where \(\mathit {Re}_{x} = U_{e} x/ \upsilon_{\infty}\) is the local Reynolds number. So, \(f^{\prime\prime} ( 0 ) \) represents the skin friction coefficient \(C_{f} \) and \(- \theta' ( 0 ) \) represents the local Nusselt number \(\mathit {Nu}_{x}\).

3 Results and discussion

Numerical solutions to the nonlinear ordinary differential Eqs. (13) and (14) with the boundary conditions (15) and (16) can be obtained by the shooting method. In order to acquire the sufficiently accurate numerical solutions, the convergence criterion 10−6 is used in the iterative process. To confirm the accuracy of the applied numerical method, values of \(f^{\prime\prime} ( 0 ) \) and \(- \theta' ( 0 ) \) for different values of the Falkner-Skan exponent m with \(P_{r} =0.73 \) and \(f_{w} =0 \) were compared with the established results of the research carried out by Watanabe [33] and Deka et al. [24]. The results were found in good agreement (see Table 1).
Table 1

Comparison of \(\pmb{f^{\prime\prime} ( 0 ) }\) and \(\pmb{-\theta'(0)}\) for various values of m with \(\pmb{P_{r} =0.73}\) and \(\pmb{f_{w} =0 }\) when \(\pmb{\theta_{r} \rightarrow\infty}\)

m

Watanabe [ 33 ]

Deka et al. [ 24 ]

Present

\(\boldsymbol{f''(0)}\)

\(\boldsymbol{-\theta'(0)}\)

\(\boldsymbol{f''(0)}\)

\(\boldsymbol{-\theta'(0)}\)

\(\boldsymbol{f''(0)}\)

\(\boldsymbol{-\theta'(0)}\)

0

0.46960

0.42015

0.469601

0.420160

0.469590

0.420146

0.0141

0.50461

0.42578

0.504615

0.425785

0.504607

0.425773

0.0435

0.56898

0.43548

0.568978

0.435492

0.568970

0.435473

0.0909

0.65498

0.44730

0.654979

0.447312

0.654968

0.447295

0.1429

0.73200

0.45693

0.731999

0.456951

0.731987

0.456931

0.2

0.80213

0.46503

0.802126

0.465051

0.802109

0.465026

0.3333

0.92765

0.47814

0.927654

0.478158

0.927636

0.478131

In the present work, MHD mixed convection flow and heat transfer past a permeable wedge immersed in nanofluids with variable viscosity are conducted. Two different nanoparticles, namely, copper (Cu) and silver (Ag), with water as the base fluid are considered in this study. The Prandtl number of the base fluid was kept at constant as \(P_{r} =6.2\). The thermophysical properties of water and Cu/Ag nanoparticles are given in Table 2.
Table 2

Thermophysical properties of nanofluids [ 8 ]

 

\(\boldsymbol{C_{p}}\) (J/kgK)

ρ (kg/m 3 )

k (W/mK)

Cu

385

8,933

400

Ag

235

10,500

429

Water

4,179

997.1

0.613

Figure 2 shows the skin friction \(f''(0)\) of Cu/Ag-Water nanofluids as a function of m for representative values of \(f_{w} \) when \(\theta_{r} =-2\), \(\phi=0.05 \), \(M=0\). It is seen that there is only one solution when \(m\geq0\), two solutions when \(m_{C} \leq m<0\), and no solution when \(m< m_{C}\). Here \(m_{C}\) is the critical value. In addition, the skin friction coefficient \(f''(0)\) almost vanishes when \(m< m_{C}\) for the two nanofluids. In the range \(m_{C} \leq m<0\), there exist two values of \(f^{\prime\prime} ( 0 ) \). One is \(f^{\prime\prime} ( 0 ) \geq0\) and the other is \(f^{\prime\prime} ( 0 ) <0\). Physically, \(f ^{\prime\prime} ( 0 ) >0\) means that the nanofluid exerts a drag force on the wedge, while \(f^{\prime\prime} ( 0 ) <0\) means the opposite and \(f^{\prime\prime} ( 0 ) \approx0\) at \(m_{C}\) means there is no wall shear stress and the flow will separate completely at this point. From Figure 2 we can also see that the flow separation is delayed as the value of \(f_{w} \) increases. Hence suction delays the separation. Further, compared with the Ag-Water nanofluid, the flow separation occurs later for injection, while it occurs earlier for suction in the Cu-Water nanofluid.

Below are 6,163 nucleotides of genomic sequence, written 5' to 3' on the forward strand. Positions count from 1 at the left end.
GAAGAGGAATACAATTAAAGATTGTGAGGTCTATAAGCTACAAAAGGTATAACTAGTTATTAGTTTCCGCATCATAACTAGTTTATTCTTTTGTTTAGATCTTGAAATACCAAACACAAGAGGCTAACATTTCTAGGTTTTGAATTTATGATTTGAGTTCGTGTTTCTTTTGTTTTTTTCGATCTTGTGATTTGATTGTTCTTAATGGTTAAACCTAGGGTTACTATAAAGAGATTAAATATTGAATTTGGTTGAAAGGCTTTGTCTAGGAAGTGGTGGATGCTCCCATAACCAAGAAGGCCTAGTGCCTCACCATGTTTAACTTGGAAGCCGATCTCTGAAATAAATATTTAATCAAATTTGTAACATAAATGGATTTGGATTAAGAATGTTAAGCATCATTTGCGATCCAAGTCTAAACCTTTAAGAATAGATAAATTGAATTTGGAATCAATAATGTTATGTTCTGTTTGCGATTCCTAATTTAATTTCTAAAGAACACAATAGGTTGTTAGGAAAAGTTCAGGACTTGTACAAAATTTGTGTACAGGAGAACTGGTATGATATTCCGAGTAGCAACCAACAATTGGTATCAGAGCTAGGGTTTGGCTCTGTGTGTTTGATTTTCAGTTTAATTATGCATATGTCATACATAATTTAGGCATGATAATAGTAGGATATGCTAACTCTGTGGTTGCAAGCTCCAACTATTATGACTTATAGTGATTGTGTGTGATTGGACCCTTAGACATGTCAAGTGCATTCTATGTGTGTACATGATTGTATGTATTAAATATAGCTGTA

Figure 2

Skin friction coefficient as a function of m for representative values of \(\pmb{f _{w}}\) .

Figure 3 depicts the skin friction \(f''(0)\) of Cu/Ag-Water nanofluids as a function of m for representative values of \(\theta_{r} \) with \(f_{w} =\pm0.2 \), \(\phi=0.05\), \(M=0\). From Figure 3, we can see that the separation is delayed with smaller value of \(- \theta_{r}\) for both suction (\(f_{w} =0.2\)) and injection (\(f_{w} =-0.2\)). Besides, the adverse critical values \(-m _{c}\) of Cu-Water are a bit lower than those of Ag-Water for suction, but we found just the opposite for injection for each fixed \(\theta_{r}\), which is consistent with the results of Figure 2. Critical values \(m_{C}\) with representative values of \(f_{w}\) or \(\theta_{r} \) are shown in Table 3.
Figure 3

Skin friction coefficient as a function of m for representative values of \(\pmb{\theta_{r}}\) .

Table 3

Critical values \(\pmb{m_{C} }\) with representative values of \(\pmb{f_{w}}\) or \(\pmb{{\theta}_{r}}\) when \(\pmb{\phi=0.05}\) , \(\pmb{P _{r} =6.2}\) , \(\pmb{M=0}\)

\(\boldsymbol{{\theta}_{r}}\)

\(\boldsymbol{{f}_{w}}\)

\(\boldsymbol{{m}_{C}}\) (Cu-Water nanofluid)

\(\boldsymbol{{m}_{C}}\) (Ag-Water nanofluid)

−2

−0.3

−0.0430

−0.0416

−2

−0.2

−0.0601

−0.0591

−2

0

−0.0955

−0.0955

−2

0.5

−0.1875

−0.1904

−2

1

−0.2835

−0.2889

−1

−0.2

−0.0609

−0.0596

−5

−0.2

−0.0590

−0.0581

−10

−0.2

−0.0585

−0.0576

−∞

−0.2

−0.0579

−0.0570

−1

0.2

−0.1361

−0.1375

−5

0.2

−0.1283

−0.1294

−10

0.2

−0.1273

−0.1284

−∞

0.2

−0.1263

−0.1273

The velocity and temperature profiles of the first and second solutions for various values of pressure gradient parameter m for the two nanofluids are shown in Figure 4 and Figure 5, respectively when \(\phi=0.05\), \(f_{w} =1\), \(\theta_{r} =-2\), \(P_{r} =6.2\) and \(M=0\). From Figure 4, it is observed that for the first solution, an increase in m leads to an increase in the flow velocity profiles near the surface of the wedge. Most importantly, the boundary layer thickness becomes thinner with an increase in m, which means that a higher velocity gradient occurs at the surface. In addition, for accelerated flows with positive pressure gradient (\(m>0\)), no point of inflection occurs in the velocity profiles. For decelerated flows with negative pressure gradient (\(m<0\)), however, we obtain velocity profile with a point of inflection. The second solution profiles prove the existence of dual solutions for decelerated flows. Furthermore, both the magnitude of the reverse flow (second solution) velocity and the boundary layer thickness increase with a decrease in the adverse pressure gradient parameter (−m). From Figure 4 we can also see that the velocity of Cu-Water is lower than Ag-Water for every single m in the first solution. But a cross point is found in the second solution, which means that the velocity of Cu-Water is larger than that of Ag-Water for small dimensionless η, but it is just opposite for larger η. From Figure 5 we can find that the influence of pressure gradient parameter m on the temperature profiles is much less than that on velocity profiles for the two nanofluids. Also, the temperature of Cu-Water nanofluid is slightly lower than that of Ag-Water nanofluid for each fixed m. It is worth noting that dual solutions also exist in the temperature profiles for decelerated flows (\(m<0\)).